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Do the right thing

Mar 1, 2011 12:00 AM

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A few years ago, Bruce Boyarsky was waiting to disembark from a cruise ship. “I can't wait to get back to work,” Boyarsky told his family. A fellow passenger overheard this remark and demanded to know Boyarsky's occupation. “I told him that I owned a bindery and that I loved what I did,” Boyarsky recalled. “He didn't understand how someone could love a job. But I love this business.”

Boyarsky, who bought the bindery 11 years ago, traces his love of the business to when, at seven years old, he was helping his father make boxes. Ocean State Bookbinding occupies 13,000 sq. ft. in Providence, RI. “We have 30 employees and we run two shifts,” says Boyarsky. “They are hard workers who also enjoy what they do.”

General manager Joe Jackson was a key hire. “Joe came to work here two months after I purchased Ocean State,” says Boyarsky. “We are cut from the same cloth. Both of our fathers owned binderies.”

Jackson and Boyarsky share a commitment to service. “If we have to die score a job at no cost because it is the right thing to do, we will. Joe sets up a folder at our expense on every job we die score, even if we are not folding it, to ensure there will be no cracking when the customer does the folding.”

Ocean State employees enjoy some fun fringe benefits, such as gift cards recognizing their efforts on jobs for a local restaurant. There's also a profit sharing plan.

“A few years ago, we had to suspend some of our benefits for nine months,” says Boyarsky. “When things turned around, we put the benefits back. We communicated what was happening during the entire process. Communication and trust is the most important part of business ownership. Employees, customers and suppliers must trust that you will deliver what you promise.”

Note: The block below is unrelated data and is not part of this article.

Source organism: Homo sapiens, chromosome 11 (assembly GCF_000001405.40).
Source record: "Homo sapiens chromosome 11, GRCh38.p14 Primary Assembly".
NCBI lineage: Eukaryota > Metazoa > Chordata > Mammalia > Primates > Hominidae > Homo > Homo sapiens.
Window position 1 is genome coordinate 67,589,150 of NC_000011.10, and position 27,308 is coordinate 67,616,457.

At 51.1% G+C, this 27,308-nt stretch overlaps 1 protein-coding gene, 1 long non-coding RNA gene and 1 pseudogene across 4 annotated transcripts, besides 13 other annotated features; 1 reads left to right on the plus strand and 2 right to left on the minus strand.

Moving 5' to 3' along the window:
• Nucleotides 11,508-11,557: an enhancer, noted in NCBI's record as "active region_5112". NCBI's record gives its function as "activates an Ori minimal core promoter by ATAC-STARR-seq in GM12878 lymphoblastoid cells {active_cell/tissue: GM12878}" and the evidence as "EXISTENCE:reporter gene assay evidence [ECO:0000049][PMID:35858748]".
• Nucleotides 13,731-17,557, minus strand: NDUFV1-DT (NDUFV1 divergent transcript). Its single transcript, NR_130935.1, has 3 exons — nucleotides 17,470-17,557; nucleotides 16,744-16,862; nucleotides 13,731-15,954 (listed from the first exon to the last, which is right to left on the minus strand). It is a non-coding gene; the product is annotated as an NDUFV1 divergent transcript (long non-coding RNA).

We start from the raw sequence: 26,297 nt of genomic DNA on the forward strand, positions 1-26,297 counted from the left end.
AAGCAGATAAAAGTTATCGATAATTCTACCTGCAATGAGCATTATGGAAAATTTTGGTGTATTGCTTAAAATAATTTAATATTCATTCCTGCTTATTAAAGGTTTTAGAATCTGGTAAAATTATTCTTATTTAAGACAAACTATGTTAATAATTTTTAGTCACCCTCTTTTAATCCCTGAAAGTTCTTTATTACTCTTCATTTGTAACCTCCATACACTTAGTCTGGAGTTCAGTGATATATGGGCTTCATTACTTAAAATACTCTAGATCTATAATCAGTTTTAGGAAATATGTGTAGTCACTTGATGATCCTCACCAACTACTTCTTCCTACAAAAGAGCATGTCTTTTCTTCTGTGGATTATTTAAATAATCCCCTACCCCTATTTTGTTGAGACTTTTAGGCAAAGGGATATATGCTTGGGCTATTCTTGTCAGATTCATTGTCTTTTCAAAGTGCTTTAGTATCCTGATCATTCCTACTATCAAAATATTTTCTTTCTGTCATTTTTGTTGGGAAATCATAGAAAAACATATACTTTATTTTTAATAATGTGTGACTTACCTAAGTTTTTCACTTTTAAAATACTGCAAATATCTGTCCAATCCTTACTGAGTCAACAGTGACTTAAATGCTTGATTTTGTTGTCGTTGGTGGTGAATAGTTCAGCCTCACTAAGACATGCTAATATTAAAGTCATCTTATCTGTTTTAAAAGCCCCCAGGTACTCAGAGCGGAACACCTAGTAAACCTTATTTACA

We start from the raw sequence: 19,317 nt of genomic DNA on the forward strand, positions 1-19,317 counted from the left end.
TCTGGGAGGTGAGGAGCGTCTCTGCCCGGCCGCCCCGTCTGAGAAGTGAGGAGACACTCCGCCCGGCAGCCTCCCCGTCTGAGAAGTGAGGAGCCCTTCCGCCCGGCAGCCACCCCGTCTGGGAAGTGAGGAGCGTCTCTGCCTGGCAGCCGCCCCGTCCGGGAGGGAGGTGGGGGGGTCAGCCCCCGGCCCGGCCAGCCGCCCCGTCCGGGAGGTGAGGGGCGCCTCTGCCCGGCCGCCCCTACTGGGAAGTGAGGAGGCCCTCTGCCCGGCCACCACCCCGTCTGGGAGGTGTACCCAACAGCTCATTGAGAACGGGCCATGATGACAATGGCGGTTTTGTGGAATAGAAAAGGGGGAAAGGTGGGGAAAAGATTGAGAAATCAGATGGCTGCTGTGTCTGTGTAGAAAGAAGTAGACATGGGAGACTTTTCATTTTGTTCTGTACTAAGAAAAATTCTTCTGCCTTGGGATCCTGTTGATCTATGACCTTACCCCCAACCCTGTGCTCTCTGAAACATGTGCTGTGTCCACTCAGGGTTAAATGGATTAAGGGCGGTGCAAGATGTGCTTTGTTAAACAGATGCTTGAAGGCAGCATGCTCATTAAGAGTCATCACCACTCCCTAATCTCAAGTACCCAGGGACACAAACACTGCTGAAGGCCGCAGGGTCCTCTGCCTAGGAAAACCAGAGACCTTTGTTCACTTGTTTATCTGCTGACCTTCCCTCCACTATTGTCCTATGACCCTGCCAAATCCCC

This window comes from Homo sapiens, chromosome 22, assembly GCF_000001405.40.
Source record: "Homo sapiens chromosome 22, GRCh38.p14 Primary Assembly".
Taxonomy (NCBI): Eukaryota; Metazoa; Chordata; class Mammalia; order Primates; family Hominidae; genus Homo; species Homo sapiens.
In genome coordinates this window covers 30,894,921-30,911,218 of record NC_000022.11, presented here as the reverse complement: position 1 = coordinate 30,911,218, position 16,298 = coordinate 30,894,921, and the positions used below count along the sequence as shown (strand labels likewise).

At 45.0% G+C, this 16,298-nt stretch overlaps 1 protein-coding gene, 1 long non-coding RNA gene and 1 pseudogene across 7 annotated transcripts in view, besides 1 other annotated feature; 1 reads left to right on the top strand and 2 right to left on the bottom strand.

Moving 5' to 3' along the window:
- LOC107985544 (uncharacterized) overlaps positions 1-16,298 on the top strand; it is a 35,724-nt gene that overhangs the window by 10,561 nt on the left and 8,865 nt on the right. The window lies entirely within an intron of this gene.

Bring out the best

“We look at the best machines available for a specific process,” says Boyarsky. “We need high-speed, efficient and reliable equipment.” Recent additions include a Bobst diecutter, a Vijuk minfolder and Spiel Associates' B-535 Rilecart wire-o binder.

Boyarsky found that wire-o options ranged from low priced machines with equally modest output of 300 to 500 books per hour to million-dollar machines capable of producing 2,500 to 3,000 books per hour. Spiel Associates' Rilecart compared favorably to the high-end machines at a significantly lower price.

“The Rilecart is [a great value] when it comes to automated high speed wire-o equipment,” says Boyarsky. “It can produce 2,500 books per hour — we can compete on wire-o books at any quantity.”

Boyarsky is enthusiastic about the machine's engineering and overall durability. Positive feedback from fellow users sealed the deal. “I called six or seven binderies that have used the Rilecart from four to 15 years,” says Boyarsky. “Every person I spoke to said the machine is fantastic.”

Embracing automation

Ocean State can produce 2,200 books per hour on its Rilecart with four operators. Two semiautomatic machines with four operators would chug along at 600 to 1,000 books per hour. “It is not unusual to see 10 or 12 people working six wire binders when three or four operators could bind up to 4,000 books per hour on Rilecart's B-599,” says David Spiel. “But binderies and commercial printers are realizing that they can't throw labor at every problem.”

In this online article, Spiel does the math to show how a slow wire binder can cost an owner $30,000 over 15 years. See